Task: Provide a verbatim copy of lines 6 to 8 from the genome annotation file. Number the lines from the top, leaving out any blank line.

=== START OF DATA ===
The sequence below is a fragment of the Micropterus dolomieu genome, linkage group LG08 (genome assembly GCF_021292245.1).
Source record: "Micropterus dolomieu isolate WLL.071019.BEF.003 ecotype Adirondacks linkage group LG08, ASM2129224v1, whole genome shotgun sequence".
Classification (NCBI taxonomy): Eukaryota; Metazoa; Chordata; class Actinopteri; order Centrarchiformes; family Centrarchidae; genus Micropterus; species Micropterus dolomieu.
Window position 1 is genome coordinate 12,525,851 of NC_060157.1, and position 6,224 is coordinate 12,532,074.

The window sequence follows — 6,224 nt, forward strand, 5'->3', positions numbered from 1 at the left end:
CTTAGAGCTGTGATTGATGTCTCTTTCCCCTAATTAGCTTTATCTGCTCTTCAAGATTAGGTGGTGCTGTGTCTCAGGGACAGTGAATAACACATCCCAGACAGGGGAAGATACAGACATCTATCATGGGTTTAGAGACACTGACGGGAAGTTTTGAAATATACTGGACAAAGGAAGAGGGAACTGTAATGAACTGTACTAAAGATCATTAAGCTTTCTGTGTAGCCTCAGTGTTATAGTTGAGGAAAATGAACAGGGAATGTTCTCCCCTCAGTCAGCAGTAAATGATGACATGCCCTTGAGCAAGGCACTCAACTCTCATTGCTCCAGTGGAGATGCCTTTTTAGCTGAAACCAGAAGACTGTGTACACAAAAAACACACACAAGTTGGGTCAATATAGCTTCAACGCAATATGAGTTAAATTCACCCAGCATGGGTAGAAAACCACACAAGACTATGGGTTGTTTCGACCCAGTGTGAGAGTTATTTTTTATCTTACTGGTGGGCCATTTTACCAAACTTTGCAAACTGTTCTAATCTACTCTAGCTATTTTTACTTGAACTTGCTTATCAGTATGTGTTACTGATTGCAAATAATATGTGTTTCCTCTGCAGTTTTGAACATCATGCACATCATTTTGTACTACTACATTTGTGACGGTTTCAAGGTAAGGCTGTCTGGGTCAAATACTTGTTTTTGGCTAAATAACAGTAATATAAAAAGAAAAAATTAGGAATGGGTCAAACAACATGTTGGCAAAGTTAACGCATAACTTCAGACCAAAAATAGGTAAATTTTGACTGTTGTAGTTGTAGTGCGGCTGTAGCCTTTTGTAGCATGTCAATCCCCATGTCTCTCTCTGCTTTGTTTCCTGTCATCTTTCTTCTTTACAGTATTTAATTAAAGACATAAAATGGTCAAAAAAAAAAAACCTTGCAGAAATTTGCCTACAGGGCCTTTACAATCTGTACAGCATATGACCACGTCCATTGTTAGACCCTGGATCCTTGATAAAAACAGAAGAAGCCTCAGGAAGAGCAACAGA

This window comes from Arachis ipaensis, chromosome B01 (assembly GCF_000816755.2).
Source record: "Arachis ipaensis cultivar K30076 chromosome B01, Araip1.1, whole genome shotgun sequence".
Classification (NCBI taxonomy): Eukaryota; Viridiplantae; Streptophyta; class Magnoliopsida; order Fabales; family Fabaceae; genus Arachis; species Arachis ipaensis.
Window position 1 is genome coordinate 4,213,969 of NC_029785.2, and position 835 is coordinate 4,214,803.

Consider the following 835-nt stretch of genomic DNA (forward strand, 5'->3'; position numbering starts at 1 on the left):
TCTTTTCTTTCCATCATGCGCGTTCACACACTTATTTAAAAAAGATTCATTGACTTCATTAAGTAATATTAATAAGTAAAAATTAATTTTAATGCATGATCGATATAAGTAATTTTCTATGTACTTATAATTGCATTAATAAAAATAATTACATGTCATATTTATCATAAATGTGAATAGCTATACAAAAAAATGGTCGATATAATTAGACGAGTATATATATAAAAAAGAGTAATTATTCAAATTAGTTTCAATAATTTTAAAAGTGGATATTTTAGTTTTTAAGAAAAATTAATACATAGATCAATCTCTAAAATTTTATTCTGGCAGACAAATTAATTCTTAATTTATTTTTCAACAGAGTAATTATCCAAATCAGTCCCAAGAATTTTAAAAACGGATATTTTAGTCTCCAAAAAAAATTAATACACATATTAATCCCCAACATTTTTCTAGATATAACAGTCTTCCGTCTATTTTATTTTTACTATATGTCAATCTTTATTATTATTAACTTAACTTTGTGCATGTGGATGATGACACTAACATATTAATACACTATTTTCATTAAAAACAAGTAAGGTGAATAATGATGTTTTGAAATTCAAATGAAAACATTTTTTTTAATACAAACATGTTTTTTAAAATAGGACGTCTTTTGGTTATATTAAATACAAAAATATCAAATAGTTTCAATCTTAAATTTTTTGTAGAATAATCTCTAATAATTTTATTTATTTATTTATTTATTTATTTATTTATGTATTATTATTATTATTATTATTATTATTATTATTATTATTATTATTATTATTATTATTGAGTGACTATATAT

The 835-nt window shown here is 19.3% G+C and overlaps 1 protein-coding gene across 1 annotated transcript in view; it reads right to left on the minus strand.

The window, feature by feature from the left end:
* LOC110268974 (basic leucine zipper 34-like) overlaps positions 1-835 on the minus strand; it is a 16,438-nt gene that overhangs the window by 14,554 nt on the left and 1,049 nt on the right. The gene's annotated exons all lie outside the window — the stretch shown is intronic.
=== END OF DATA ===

CTTAGAGCTGTGATTGATGTCTCTTTCCCCTAATTAGCTTTATCTGCTCTTCAAGATTAGGTGGTGCTGTGTCTCAGGGACAGTGAATAACACATCCCAGACAGGGGAAGATACAGACATCTATCATGGGTTTAGAGACACTGACGGGAAGTTTTGAAATATACTGGACAAAGGAAGAGGGAACTGTAATGAACTGTACTAAAGATCATTAAGCTTTCTGTGTAGCCTCAGTGTTATAGTTGAGGAAAATGAACAGGGAATGTTCTCCCCTCAGTCAGCAGTAAATGATGACATGCCCTTGAGCAAGGCACTCAACTCTCATTGCTCCAGTGGAGATGCCTTTTTAGCTGAAACCAGAAGACTGTGTACACAAAAAACACACACAAGTTGGGTCAATATAGCTTCAACGCAATATGAGTTAAATTCACCCAGCATGGGTAGAAAACCACACAAGACTATGGGTTGTTTCGACCCAGTGTGAGAGTTATTTTTTATCTTACTGGTGGGCCATTTTACCAAACTTTGCAAACTGTTCTAATCTACTCTAGCTATTTTTACTTGAACTTGCTTATCAGTATGTGTTACTGATTGCAAATAATATGTGTTTCCTCTGCAGTTTTGAACATCATGCACATCATTTTGTACTACTACATTTGTGACGGTTTCAAGGTAAGGCTGTCTGGGTCAAATACTTGTTTTTGGCTAAATAACAGTAATATAAAAAGAAAAAATTAGGAATGGGTCAAACAACATGTTGGCAAAGTTAACGCATAACTTCAGACCAAAAATAGGTAAATTTTGACTGTTGTAGTTGTAGTGCGGCTGTAGCCTTTTGTAGCATGTCAATCCCCATGTCTCTCTCTGCTTTGTTTCCTGTCATCTTTCTTCTTTACAGTATTTAATTAAAGACATAAAATGGTCAAAAAAAAAAAACCTTGCAGAAATTTGCCTACAGGGCCTTTACAATCTGTACAGCATATGACCACGTCCATTGTTAGACCCTGGATCCTTGATAAAAACAGAAGAAGCCTCAGGAAGAGCAACAGA

This window comes from Arachis ipaensis, chromosome B01 (assembly GCF_000816755.2).
Source record: "Arachis ipaensis cultivar K30076 chromosome B01, Araip1.1, whole genome shotgun sequence".